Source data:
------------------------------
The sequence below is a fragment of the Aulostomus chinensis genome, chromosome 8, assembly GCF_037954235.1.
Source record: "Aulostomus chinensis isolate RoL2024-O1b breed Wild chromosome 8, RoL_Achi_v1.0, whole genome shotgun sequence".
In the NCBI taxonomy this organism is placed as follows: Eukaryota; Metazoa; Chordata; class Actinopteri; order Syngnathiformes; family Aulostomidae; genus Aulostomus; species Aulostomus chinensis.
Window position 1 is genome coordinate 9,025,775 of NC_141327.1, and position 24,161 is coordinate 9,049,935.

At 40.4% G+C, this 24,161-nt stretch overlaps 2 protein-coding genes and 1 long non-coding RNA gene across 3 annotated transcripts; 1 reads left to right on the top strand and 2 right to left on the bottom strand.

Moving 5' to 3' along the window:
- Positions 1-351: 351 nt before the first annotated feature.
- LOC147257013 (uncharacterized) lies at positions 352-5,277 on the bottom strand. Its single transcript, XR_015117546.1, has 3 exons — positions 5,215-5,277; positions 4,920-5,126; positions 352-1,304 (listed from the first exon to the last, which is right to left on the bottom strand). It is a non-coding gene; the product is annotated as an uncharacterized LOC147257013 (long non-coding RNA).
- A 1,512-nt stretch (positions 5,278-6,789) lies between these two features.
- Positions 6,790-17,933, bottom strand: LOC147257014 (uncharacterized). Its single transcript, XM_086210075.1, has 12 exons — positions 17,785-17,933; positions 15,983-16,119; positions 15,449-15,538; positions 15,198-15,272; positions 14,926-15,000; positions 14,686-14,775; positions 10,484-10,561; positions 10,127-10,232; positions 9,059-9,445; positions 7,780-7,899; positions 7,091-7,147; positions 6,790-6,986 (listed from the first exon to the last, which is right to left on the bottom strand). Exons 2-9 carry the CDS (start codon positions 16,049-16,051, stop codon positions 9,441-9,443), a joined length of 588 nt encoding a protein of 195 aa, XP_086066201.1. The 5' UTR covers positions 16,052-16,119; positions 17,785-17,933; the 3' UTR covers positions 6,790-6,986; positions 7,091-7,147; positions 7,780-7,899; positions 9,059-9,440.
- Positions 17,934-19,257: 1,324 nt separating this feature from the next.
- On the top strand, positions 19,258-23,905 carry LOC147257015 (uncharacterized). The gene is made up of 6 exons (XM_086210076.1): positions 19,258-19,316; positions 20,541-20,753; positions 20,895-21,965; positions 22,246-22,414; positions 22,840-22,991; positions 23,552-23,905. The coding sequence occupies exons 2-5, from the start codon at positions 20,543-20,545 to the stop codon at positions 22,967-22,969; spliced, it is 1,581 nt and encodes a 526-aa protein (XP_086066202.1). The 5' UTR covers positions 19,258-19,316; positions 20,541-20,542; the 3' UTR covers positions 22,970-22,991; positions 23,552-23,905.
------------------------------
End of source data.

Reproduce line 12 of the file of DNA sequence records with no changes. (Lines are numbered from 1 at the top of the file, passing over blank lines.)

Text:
- On the top strand, positions 19,258-23,905 carry LOC147257015 (uncharacterized). The gene is made up of 6 exons (XM_086210076.1): positions 19,258-19,316; positions 20,541-20,753; positions 20,895-21,965; positions 22,246-22,414; positions 22,840-22,991; positions 23,552-23,905. The coding sequence occupies exons 2-5, from the start codon at positions 20,543-20,545 to the stop codon at positions 22,967-22,969; spliced, it is 1,581 nt and encodes a 526-aa protein (XP_086066202.1). The 5' UTR covers positions 19,258-19,316; positions 20,541-20,542; the 3' UTR covers positions 22,970-22,991; positions 23,552-23,905.